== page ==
Comparative Writing: Frankenstein by Mary Shelley & Blade Runner by Ridley Scott

Essay by golotripaHigh School, 12th grade January 2010

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Mary Shelley's 1831 novel Frankenstein and Ridley Scott's 1991 film Blade Runner are two texts that engage with contemporary values and beliefs. These two texts are significant because they explore the theme of technological apocalypse through the reference to hubris, humanity and ethics in the advancement of technology. Both TEXTS PROTAGONISTS Victor and Tyrell are blinded by their achievements, their unethical actions leading to the creation of the harbingers of not only their doom, but the world and people around them.

Hubris is a characteristic that reflected by many contemporary issues. For example the morality of the cloning debate and stem cell dilemma are reflections of Victor's obsession with science and progress. Hubris is the excessive pride of those with power made manifest in that individuals come to see themselves as godlike. For Victor the control of life and death appealed to his ego, he considers natural environments to be his slave:"I had chased nature to her very hiding place."and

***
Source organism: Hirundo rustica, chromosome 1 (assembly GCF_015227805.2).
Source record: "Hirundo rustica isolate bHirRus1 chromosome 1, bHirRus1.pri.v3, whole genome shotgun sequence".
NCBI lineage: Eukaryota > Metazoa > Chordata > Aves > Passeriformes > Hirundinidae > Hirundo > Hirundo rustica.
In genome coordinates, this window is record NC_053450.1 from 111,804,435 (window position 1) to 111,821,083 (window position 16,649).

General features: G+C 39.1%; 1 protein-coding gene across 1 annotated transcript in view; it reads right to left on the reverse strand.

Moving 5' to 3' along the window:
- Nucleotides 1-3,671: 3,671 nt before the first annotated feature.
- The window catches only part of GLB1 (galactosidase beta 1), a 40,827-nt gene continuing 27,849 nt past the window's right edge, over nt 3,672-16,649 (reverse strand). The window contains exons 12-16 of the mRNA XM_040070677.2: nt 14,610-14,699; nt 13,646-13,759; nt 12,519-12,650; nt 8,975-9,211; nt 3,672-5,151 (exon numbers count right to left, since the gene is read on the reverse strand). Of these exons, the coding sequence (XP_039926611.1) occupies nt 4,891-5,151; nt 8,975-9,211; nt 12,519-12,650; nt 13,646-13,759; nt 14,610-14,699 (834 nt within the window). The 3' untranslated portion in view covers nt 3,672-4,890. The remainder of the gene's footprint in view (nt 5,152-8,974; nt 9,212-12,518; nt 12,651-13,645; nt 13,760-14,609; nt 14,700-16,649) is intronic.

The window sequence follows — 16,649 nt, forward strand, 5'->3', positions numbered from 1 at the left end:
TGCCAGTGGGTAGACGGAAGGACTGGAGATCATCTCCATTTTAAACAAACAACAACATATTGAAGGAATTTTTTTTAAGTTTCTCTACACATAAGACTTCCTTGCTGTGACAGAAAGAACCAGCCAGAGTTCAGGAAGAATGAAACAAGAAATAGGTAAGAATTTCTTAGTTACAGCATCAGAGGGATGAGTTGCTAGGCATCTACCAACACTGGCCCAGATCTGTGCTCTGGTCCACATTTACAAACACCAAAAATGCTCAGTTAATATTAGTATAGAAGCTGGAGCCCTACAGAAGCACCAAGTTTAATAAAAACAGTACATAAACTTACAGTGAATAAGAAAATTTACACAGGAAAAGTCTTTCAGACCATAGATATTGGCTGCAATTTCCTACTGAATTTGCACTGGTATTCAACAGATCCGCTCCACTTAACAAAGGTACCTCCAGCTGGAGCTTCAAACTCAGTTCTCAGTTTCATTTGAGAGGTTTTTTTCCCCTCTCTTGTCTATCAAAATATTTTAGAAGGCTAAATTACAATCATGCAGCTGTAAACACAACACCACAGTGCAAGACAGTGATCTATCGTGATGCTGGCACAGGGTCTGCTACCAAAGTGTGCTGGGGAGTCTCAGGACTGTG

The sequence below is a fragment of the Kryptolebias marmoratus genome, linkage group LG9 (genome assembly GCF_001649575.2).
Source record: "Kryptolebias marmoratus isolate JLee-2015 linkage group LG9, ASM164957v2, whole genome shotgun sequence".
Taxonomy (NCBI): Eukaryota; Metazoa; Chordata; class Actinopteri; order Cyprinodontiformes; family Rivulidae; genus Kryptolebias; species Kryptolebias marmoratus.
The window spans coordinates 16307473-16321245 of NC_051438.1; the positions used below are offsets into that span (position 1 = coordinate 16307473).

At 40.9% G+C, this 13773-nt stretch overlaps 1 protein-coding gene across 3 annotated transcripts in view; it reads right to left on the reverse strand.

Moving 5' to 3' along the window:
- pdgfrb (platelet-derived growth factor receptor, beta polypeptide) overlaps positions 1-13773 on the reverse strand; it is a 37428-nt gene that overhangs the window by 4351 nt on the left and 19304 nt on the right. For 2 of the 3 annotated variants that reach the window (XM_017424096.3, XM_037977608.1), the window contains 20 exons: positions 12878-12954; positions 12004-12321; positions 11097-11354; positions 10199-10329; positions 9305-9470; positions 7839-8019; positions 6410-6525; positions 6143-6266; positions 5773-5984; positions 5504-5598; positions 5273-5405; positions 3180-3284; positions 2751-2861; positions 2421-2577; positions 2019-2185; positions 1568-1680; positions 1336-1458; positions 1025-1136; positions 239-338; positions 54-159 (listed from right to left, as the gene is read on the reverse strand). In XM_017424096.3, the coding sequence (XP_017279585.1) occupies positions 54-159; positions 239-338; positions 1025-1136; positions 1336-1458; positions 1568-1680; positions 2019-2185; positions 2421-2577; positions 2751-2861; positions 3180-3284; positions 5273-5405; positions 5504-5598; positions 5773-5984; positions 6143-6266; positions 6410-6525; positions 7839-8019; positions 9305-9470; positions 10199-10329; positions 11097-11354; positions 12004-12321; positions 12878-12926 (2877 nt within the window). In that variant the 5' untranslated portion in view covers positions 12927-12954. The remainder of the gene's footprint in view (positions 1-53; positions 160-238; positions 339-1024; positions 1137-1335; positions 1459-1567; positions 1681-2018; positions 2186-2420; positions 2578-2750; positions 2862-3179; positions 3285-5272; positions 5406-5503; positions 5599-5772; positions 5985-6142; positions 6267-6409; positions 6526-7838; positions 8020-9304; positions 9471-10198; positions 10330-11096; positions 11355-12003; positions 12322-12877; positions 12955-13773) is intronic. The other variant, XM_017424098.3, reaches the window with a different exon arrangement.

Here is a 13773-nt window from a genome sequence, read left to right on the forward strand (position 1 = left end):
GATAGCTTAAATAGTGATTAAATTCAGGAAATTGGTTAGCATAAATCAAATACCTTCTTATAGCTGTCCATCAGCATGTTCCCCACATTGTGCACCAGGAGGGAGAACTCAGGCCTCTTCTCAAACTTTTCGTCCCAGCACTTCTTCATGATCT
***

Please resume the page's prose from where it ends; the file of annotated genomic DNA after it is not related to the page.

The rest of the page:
is egotistical to the extent that he sees himself as god, proclaiming:"new species bless me as their creator".

However as with all egotistical protagonists the inevitability of his downfall is absolute, just as in the setting of the Greek promethean hubris and that of the Gothic Romantic scientist trespassing the domain of god. The creature's vengeance is the ultimate price Victor pays for his hubris. Shelley foreshadows Victor's inevitable suffering through the irony of his own advice:"I seek for knowledge… I hope yours may not be a serpent as mine had been."This alludes to the fall from Eden as Adam and Eve gained 'forbidden knowledge,' it is a double metaphor that plays on both the knowledge Victor gains, as well as the loss of innocence of the monster as it goes into the real world.

Much like Victor...